Idaho Treasurer Ron Crane will participate in his first series of political debates since he was elected 16 years ago, reports AP reporter Kimberlee Kruesi, as Crane faces Democratic challenger Deborah Silver in November. He was unopposed in the last election in 2010. Longtime Idaho political observer Jim Weatherby told AP reporter Kimberlee Kruesi it's not unusual for incumbents to shy away from sharing the same stage as their opponents, but Crane is unusual for going nearly four terms without participating in either a local or televised debate. Crane's campaign says he didn't duck debates; he just lacked opponents, or lacked opponents who met debate criteria over the years. Read more. Betsy Russel, EOB
How important are debates to the polical process?
Briane Green and Henry McNulty, foreground, and Sara Miller and J.R. Haynie in Lake City Playhouse’s “Les Misérables.”
Putting on a production of “Les Misérables” is a huge risk, for a lot of reasons.
First of all, it’s been performed countless times in various capacities, and most of us can recite the beats of its story by heart. And the scope of that story is immense, stretching the course of several decades in 19th-century France. It’s almost entirely sung-through, and most of the numbers are notoriously difficult. It requires many elaborate sets and costumes, and you need a huge cast to pull it off.
But George Green, executive artistic director at Coeur d’Alene’s Lake City Playhouse, says that’s all part of the show’s appeal. He’s also directing LCP’s interpretation of “Les Mis,” which opens the theater’s 54th season with a blast of cannon fire. Nathan Weinbender, SR
We were wowed by Spokane Civic Theatre's production of Le Miz last year. Quite an ambitious undertaking for Lake City Playhouse. Have you eve seen Le Miz? Do you plan to?
Kootenai Democrats hire field organizer
Kristi Milan has been hired by the Kootenai County Democrats as the field organizer for the 2014 election season. A longtime teacher in District No. 271, she most recently has been the president of the Coeur d'Alene Education Association and a CEA negotiator from 2004-2013.
As coordinator, Milan will be responsible for volunteer organization, candidate support, social media and voter communication. The Kootenai County Democrats are currently sharing office space with the A.J. Balukoff campaign, 1621 N. Third, Suite 200 (corner of Spruce and Third). For more information, go to www.kootenaidemocrats.org. CdA Press
What do you make of this hire?
SEATTLE – The Washington Supreme Court issued a unanimous decision Thursday holding the Legislature in contempt for its lack of progress on fixing the way the state pays for public education but withheld possible punishment until after the 2015 session.
The court promised to reconvene and impose sanctions and other remedial measures if lawmakers do not make plans to solve the problem by the end of that session.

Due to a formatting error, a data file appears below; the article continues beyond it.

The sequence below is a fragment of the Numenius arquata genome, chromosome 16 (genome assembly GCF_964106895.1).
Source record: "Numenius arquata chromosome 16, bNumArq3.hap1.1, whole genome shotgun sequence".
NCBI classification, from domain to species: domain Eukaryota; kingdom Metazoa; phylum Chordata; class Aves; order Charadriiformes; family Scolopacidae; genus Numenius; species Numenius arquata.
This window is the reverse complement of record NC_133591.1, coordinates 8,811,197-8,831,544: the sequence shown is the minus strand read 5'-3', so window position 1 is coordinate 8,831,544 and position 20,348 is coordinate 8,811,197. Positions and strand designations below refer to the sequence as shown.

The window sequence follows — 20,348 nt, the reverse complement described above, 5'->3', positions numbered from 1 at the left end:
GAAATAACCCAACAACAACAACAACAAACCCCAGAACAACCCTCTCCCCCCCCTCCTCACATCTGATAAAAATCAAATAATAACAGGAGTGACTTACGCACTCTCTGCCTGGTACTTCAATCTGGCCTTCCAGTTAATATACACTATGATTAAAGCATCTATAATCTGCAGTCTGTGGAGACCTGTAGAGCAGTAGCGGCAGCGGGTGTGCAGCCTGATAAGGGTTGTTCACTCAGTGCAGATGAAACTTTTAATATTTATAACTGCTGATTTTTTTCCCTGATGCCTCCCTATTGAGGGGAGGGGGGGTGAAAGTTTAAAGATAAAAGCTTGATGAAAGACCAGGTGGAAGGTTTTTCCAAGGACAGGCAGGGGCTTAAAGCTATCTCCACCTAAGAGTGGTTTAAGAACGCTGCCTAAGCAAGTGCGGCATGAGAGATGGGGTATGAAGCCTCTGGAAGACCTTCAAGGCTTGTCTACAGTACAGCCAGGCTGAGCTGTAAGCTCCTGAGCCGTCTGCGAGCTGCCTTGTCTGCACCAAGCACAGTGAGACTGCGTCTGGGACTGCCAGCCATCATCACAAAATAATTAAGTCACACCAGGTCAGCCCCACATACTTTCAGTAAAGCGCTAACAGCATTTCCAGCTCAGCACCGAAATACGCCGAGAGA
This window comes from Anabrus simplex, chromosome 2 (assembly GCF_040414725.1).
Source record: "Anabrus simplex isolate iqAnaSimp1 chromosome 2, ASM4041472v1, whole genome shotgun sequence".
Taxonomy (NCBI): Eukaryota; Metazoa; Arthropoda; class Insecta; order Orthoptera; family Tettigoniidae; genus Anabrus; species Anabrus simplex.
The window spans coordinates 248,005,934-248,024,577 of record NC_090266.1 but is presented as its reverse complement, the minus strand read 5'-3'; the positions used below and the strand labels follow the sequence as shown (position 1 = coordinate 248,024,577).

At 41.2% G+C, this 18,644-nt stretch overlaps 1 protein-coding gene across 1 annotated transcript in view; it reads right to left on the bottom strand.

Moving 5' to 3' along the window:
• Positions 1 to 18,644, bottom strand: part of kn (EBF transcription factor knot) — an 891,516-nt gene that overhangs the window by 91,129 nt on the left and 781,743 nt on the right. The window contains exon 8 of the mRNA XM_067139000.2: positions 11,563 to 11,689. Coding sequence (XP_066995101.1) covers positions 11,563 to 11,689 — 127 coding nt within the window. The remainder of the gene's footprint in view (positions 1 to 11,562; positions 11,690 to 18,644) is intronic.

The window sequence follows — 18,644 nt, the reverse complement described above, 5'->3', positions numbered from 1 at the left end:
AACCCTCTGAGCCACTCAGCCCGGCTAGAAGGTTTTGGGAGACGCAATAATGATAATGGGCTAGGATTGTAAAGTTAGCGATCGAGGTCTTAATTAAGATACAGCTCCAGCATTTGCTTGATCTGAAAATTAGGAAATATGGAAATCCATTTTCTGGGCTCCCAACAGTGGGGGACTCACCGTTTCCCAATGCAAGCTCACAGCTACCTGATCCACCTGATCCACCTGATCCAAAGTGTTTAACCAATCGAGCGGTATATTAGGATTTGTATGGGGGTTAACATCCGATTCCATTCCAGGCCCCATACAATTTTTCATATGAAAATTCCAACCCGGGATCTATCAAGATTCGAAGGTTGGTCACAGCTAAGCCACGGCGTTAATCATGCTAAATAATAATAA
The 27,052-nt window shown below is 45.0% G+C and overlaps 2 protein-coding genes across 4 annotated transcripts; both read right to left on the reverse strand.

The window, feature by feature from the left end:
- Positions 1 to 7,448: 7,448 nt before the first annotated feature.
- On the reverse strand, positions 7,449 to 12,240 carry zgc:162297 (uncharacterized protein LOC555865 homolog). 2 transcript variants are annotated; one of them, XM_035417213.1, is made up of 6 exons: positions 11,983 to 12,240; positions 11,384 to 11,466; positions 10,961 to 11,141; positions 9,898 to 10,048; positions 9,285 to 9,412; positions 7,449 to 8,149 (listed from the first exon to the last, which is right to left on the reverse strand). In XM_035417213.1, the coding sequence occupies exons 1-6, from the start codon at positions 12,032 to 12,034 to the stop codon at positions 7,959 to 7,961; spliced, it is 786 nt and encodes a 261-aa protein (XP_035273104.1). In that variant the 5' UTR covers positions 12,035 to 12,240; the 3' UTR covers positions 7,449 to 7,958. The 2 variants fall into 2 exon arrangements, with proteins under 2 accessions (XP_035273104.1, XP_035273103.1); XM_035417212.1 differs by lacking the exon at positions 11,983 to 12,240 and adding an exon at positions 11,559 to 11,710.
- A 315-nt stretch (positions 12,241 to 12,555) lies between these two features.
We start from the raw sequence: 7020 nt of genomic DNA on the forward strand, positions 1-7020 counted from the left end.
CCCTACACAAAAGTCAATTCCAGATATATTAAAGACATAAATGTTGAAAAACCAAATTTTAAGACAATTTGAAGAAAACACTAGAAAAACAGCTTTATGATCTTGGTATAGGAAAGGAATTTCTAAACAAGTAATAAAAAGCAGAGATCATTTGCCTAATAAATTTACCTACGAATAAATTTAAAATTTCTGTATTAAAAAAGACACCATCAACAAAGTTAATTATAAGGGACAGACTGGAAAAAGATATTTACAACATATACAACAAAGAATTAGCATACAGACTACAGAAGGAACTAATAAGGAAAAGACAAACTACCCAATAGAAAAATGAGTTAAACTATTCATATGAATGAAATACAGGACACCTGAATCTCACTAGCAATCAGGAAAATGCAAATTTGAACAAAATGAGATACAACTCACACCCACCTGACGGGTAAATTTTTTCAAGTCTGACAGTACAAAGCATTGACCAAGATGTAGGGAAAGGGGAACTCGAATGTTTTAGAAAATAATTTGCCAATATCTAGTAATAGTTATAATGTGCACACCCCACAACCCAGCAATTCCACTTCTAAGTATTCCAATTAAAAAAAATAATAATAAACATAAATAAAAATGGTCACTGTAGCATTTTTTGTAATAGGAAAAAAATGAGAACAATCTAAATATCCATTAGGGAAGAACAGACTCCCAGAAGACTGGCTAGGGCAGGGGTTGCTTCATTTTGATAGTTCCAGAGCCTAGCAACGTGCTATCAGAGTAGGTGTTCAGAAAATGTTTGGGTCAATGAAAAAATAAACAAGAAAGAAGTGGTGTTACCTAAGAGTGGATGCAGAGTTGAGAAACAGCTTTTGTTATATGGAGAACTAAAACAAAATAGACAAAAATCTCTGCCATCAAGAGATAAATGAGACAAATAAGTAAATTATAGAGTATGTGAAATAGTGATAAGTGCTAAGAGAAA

Possible sanctions include fines for the Legislature or individual lawmakers, having the court rewrite the state budget and revoking tax exemptions. More here.
COEUR d'ALENE - The artist who created the "Under The Rainbow" sculpture in McEuen Park said he will work with the city to enhance the piece.
Howard Meehan said in an interview Thursday that he felt a little blindsided by the city's Arts Commission when he received a letter last week criticizing the performance of his $110,000 sculpture.
"I asked if there were any problems with the piece when I received my final payment," Meehan said, adding that the city's Recreation Director, Steve Anthony, only had one question concerning programming of the lights for special events. "Then I get a call from him last week saying the piece was under-performing." Full story. Jeff Selle CdA Press
From the story: Compounding the problem, Meehan said, was the media coverage of the under-performance issues that went viral. Then people were making rude comments on social media sites.
"All those negative comments made my wife cry when she read them," he said. "I think I am getting stomped on. It is as bad as it was when I first came up there with the name."
Could Meehan be referring to us nice folks at HucksOnline?
Spokane firefighter Jeff Hager gives a splash of water to Carol, a 10,000-pound Asian elephant, Wednesday at the Spokane Arena. Carol, along with Patti, center background, were treated to loaves of bread after taking a quick bath from Station 6 firefighters and their pumper engine. Ringling Bros. and Barnum & Bailey’s Super Circus Heroes show will present seven shows today through Sunday at the arena.
Dave is taking the next two days off (four if you count the weekend) to attend to personal business. I think he and his beagle may be enrolled in some kind of cell-phone aversion therapy program, but I'm just guessing.
Today marks the 13th anniversary of a day that forever changed our nation. I'll never forget my friend calling me early that morning, crying so hard she could barely speak. "Turn on the TV, turn on the TV!"
So, I did and watched in horror with the rest of the world as the second plane slammed into the Tower. My toddler son put his arms around me and kept saying, "Mama no cry. No cry." But I don't think any American who witnessed the events of that terrible day remained dry-eyed.
Do you remember where you were on September 11, 2001?
If there’s thing we know about the internet, it’s that the internet loves cats. But how much do you, Mr. and Mrs. Internet, really know about cats? However much you think you know about the internet’s favorite pet, we’ll bet you didn’t know all of the 36 facts about cats in this video.This is John Green of the blog Mental Floss. Green’s whole job is to find the most obscure, interesting, or just plain weird facts about — everything. But we don’t need to know about everything. We only need to know about cats.
For instance did you know:
Pet cats outnumber pet dogs in the United States 88 to 74 —million, that is.
The brain of a cat shares 90 percent of its characteristics in common with the human brain. That’s more than dog brains.